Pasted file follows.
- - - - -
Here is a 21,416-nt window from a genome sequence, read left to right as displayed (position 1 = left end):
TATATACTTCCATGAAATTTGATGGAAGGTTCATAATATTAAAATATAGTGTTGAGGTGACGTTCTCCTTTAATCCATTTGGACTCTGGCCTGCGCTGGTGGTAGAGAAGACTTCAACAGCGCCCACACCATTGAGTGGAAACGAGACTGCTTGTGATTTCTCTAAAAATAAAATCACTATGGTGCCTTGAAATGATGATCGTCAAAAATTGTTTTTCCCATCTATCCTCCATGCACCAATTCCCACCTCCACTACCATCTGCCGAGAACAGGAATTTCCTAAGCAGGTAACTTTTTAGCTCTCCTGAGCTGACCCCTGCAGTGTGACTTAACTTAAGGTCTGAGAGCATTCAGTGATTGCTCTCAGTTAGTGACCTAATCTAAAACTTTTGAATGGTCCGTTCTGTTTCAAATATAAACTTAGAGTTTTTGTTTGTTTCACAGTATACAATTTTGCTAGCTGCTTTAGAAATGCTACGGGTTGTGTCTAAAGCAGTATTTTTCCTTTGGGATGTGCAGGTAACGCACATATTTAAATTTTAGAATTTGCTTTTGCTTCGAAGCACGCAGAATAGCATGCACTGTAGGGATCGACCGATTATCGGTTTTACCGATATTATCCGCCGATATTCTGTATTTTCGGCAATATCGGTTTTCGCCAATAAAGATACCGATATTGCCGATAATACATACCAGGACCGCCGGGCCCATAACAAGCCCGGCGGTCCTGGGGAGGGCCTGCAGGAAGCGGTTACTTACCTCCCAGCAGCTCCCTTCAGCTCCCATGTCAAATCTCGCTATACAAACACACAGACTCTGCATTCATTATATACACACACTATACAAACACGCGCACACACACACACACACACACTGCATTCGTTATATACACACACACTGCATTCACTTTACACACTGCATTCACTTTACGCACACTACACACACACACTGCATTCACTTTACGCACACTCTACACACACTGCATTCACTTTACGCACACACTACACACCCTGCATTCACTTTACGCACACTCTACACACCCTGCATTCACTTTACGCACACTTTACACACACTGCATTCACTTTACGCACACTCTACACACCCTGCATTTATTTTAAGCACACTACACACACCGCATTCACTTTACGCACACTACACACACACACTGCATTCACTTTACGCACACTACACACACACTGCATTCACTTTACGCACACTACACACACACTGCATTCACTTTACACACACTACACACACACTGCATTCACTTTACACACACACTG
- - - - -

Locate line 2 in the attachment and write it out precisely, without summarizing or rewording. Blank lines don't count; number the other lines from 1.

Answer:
TATATACTTCCATGAAATTTGATGGAAGGTTCATAATATTAAAATATAGTGTTGAGGTGACGTTCTCCTTTAATCCATTTGGACTCTGGCCTGCGCTGGTGGTAGAGAAGACTTCAACAGCGCCCACACCATTGAGTGGAAACGAGACTGCTTGTGATTTCTCTAAAAATAAAATCACTATGGTGCCTTGAAATGATGATCGTCAAAAATTGTTTTTCCCATCTATCCTCCATGCACCAATTCCCACCTCCACTACCATCTGCCGAGAACAGGAATTTCCTAAGCAGGTAACTTTTTAGCTCTCCTGAGCTGACCCCTGCAGTGTGACTTAACTTAAGGTCTGAGAGCATTCAGTGATTGCTCTCAGTTAGTGACCTAATCTAAAACTTTTGAATGGTCCGTTCTGTTTCAAATATAAACTTAGAGTTTTTGTTTGTTTCACAGTATACAATTTTGCTAGCTGCTTTAGAAATGCTACGGGTTGTGTCTAAAGCAGTATTTTTCCTTTGGGATGTGCAGGTAACGCACATATTTAAATTTTAGAATTTGCTTTTGCTTCGAAGCACGCAGAATAGCATGCACTGTAGGGATCGACCGATTATCGGTTTTACCGATATTATCCGCCGATATTCTGTATTTTCGGCAATATCGGTTTTCGCCAATAAAGATACCGATATTGCCGATAATACATACCAGGACCGCCGGGCCCATAACAAGCCCGGCGGTCCTGGGGAGGGCCTGCAGGAAGCGGTTACTTACCTCCCAGCAGCTCCCTTCAGCTCCCATGTCAAATCTCGCTATACAAACACACAGACTCTGCATTCATTATATACACACACTATACAAACACGCGCACACACACACACACACACACTGCATTCGTTATATACACACACACTGCATTCACTTTACACACTGCATTCACTTTACGCACACTACACACACACACTGCATTCACTTTACGCACACTCTACACACACTGCATTCACTTTACGCACACACTACACACCCTGCATTCACTTTACGCACACTCTACACACCCTGCATTCACTTTACGCACACTTTACACACACTGCATTCACTTTACGCACACTCTACACACCCTGCATTTATTTTAAGCACACTACACACACCGCATTCACTTTACGCACACTACACACACACACTGCATTCACTTTACGCACACTACACACACACTGCATTCACTTTACGCACACTACACACACACTGCATTCACTTTACACACACTACACACACACTGCATTCACTTTACACACACACTG